Roger Boyle [Earl of Orrery] (1621-79)


Life

[Baron Broghill; 1st Earl of Orrery; son of Richard Boyle (1st Earl of Cork)]; created Lord Broghill 1627; ed. TCD, 1636 (aetat. 15); toured France and Italy; m. Margaret Howard, sis. of Earl of Suffolk; reached Ireland 1641; deserted Parliament at execution of Charles I; private interview with Oliver Cromwell resulting in military office in Ireland during the campaign of 1649; visited Charles II in France during Interregnum and received coldly by the king on his visit to England in 1660; he persuaded Wilson, the Gov. of Limerick, and Sir Charles Coote, commander in the North, to take the King’s side against Richard Cromwell; created Earl of Orrery, 1660; appt. President of Munster but passed over for the Lord Lieutenantship [Viceroy];

 
his early works incl. Parthenissa (1654-65), a romance in the style of in the style of de Scudéry, was printed in Waterford; A Poem ... on the Restoration; Poem on the Death of Cowley; History of Henry V (1668); author of verse drama circulated at court in London, incl. Mustapha (1668), The Black Prince (1669), Henry V (1672); Triphon (1672), Mark Anthony (1690), Guzman (1693); Herod the Great (1694), mostly tragedies;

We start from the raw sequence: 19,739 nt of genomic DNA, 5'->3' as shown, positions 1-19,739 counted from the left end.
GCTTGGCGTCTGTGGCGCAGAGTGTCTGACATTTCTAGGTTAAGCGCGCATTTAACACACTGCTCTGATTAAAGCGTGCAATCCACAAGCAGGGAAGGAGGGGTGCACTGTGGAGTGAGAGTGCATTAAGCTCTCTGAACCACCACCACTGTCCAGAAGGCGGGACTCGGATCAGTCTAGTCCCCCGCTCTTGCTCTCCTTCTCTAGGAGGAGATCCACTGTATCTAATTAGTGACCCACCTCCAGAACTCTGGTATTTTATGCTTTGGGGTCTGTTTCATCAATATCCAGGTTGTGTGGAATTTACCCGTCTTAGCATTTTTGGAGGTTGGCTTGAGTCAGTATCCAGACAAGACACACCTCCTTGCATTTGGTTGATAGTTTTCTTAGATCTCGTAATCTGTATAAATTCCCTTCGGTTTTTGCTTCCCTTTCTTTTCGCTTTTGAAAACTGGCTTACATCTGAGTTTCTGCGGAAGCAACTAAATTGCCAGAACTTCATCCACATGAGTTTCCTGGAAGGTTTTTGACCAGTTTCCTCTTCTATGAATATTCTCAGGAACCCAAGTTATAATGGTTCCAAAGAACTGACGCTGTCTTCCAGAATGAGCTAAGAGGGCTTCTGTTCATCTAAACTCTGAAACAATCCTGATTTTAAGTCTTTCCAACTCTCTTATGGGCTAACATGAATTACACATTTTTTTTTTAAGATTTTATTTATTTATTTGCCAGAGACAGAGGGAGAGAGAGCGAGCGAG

his heroic verse drama, Altemera, one of the first of the genre, was registered in London as The Generall, 1663; performed at Smock Alley [Thomas Court], Dublin, 18 Oct. 1662/3, following Katherine [“Orinda”] Philips Pompey (also 1663), ante-dating plays by Dryden and Howard in the same vein, and - like hers - written in the spirit of Orinda’s Society of Friendship; neo-Platonic in spirit, it lacks any comic elements or characters other than aristocrats; issued in a version revised by Charles Boyle, 1702; ; Mr Anthony (1692), a comedy, published posthumously. RR ODNB CAB OCEL OCIL

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Works
Contemporary editions
  • Irish Colours displayed in a reply of an English Protestant to a letter of an Irish Roman Catholic (London 1662);
  • Answer to the scandalous letter ... by Peter Walsh (1662) [ded. to James Butler, Duke of Ormonde];
  • A Dream ... bold advice to the King; A Treatise on the Art of War; Poems on the Fasts and Festivals of the Church [q.d.];
  • Treatise on the Art of War (1677);
  • Collection of the State Letters of the Rt. Hon. Roger Boyle, the 1st Earl of Orrery Lord President of Munster in Ireland, containing a series of correspondence between the Duke of Ormonde and his Lordship from the Restoration to the Year 1668 together with some letters (1742).
Collected plays
  • William Smith Clark, ed., The Dramatic Works of Roger Boyle, Earl of Orrery, 2 vols. (Harvard UP 1937).

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Criticism
William Smith Clark, Roger Boyle, Earl of Orrery and his Successors in the English Heroic Play (Harvard 1926) [dissertation]; See Irish Book Lover, Vols. 2, 4 & 13; 13 (Lord Orrery); Richard Ryan, Biographia Hibernica, Irish Worthies (1821), vol. I, p.179.